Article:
Indescribably tasty and adored by Iranians, chelo kebab is the national dish of Iran and an essential gastronomic experience for all meat-eating tourists. Consisting of steamed, buttery basmati rice (chelo), some form of skewered kebab (normally minced lamb, lamb fillet, or saffroned chicken), and two large, grilled tomatoes, the ingredients are simple but compelling. Here we explore some of the best venues for chelo kebab in Tehran.
Shamshiri is one of Tehran’s oldest and best loved restaurants. Situated in the south-eastern corner of the Sabz-e Meydan entrance to the Grand Bazaar (bazaar-e bozorg), the restaurant is hugely popular with bazaaris and tourists alike, so you may struggle to get a seat at lunchtime. Perseverance will be rewarded, however, with what is widely regarded as the best koobideh kebab in Tehran.
Nayeb Restaurant is famous amongst Tehranis as one of the oldest and most prestigious restaurants in the capital. Dating back to the 19th century, Nayeb claims to have pioneered the now ubiquitous chelo kebab recipe (see their website for a full history). Make what you will of such bold claims, there’s no arguing with the quality and professionalism of this classy establishment nowadays. The buffet lunch and the kebab-e barg (lamb fillet) come particularly recommended.
Another upmarket, historic restaurant, aficionados of Alborz will insist you look no further for the best kebabs in Tehran. A meal at this sophisticated venue doesn’t come cheap, but the portions are notoriously generous and consistently delicious. In addition to first-rate kebabs, Alborz also offers seafood options and a range of mouth-watering desserts. A hot spot for Tehran’s high-flyers and socialites, it’s worth reserving a table to ensure you’ll be seated.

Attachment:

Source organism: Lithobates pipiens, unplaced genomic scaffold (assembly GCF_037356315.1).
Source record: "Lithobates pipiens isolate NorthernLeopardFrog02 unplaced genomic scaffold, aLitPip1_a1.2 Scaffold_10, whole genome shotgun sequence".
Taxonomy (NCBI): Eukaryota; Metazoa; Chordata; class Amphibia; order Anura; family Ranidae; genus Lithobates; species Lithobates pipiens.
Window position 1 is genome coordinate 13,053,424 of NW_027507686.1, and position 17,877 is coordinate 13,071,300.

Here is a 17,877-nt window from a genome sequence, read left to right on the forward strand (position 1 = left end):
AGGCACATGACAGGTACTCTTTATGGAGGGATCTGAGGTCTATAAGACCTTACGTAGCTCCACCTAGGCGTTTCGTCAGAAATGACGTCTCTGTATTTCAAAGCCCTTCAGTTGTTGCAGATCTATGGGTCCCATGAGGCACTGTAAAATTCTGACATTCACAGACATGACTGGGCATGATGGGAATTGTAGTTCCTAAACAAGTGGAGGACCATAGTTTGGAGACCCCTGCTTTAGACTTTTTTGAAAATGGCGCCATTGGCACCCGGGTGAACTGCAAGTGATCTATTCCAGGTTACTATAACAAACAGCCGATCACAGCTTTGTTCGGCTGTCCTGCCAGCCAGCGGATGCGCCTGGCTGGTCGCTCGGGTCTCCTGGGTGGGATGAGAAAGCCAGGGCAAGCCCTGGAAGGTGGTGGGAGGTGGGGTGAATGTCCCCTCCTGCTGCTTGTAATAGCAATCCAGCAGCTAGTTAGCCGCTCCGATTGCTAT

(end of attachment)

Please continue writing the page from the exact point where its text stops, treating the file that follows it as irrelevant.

A bustling centre of commerce in north Tehran, the picturesque Tajrish Bazaar is a prime spot to shop and people-watch all afternoon. On the left-hand side of the main drag of the Bazaar you will find a popular, no frills restaurant that has some of the best chelo kebab in this part of town. Ordering at the till upon entry, this family-run establishment is habitually swarmed with locals at lunchtime, and for good reason, quick service, reasonably priced, excellent kebabs.
Located at the southern end of Tehran’s longest street, Valiasr, just a few hundred metres north of the railway station, is Sofrekhane Azari. This traditional restaurant enjoys an excellent reputation with the residents of south Tehran for its authentic dishes that have a home-cooked feel, as well as its frequent live music. The abgoosht (meat and chickpea stew) is a crowd-favourite, but the chelo kebabs are no less revered for their moreish, juicy goodness.
Escape from the smog and hubbub of the city with an excursion to Lavasan village, about a 30-minute drive to the northeast of Tehran. Parmis Restaurant is a great place to enjoy the full range of kebabs, uncontaminated by inner-city fumes. The plentiful outside seating, including private, carpeted gazebos, makes for a relaxing dining experience, and the food and service are top-notch, if a little pricey.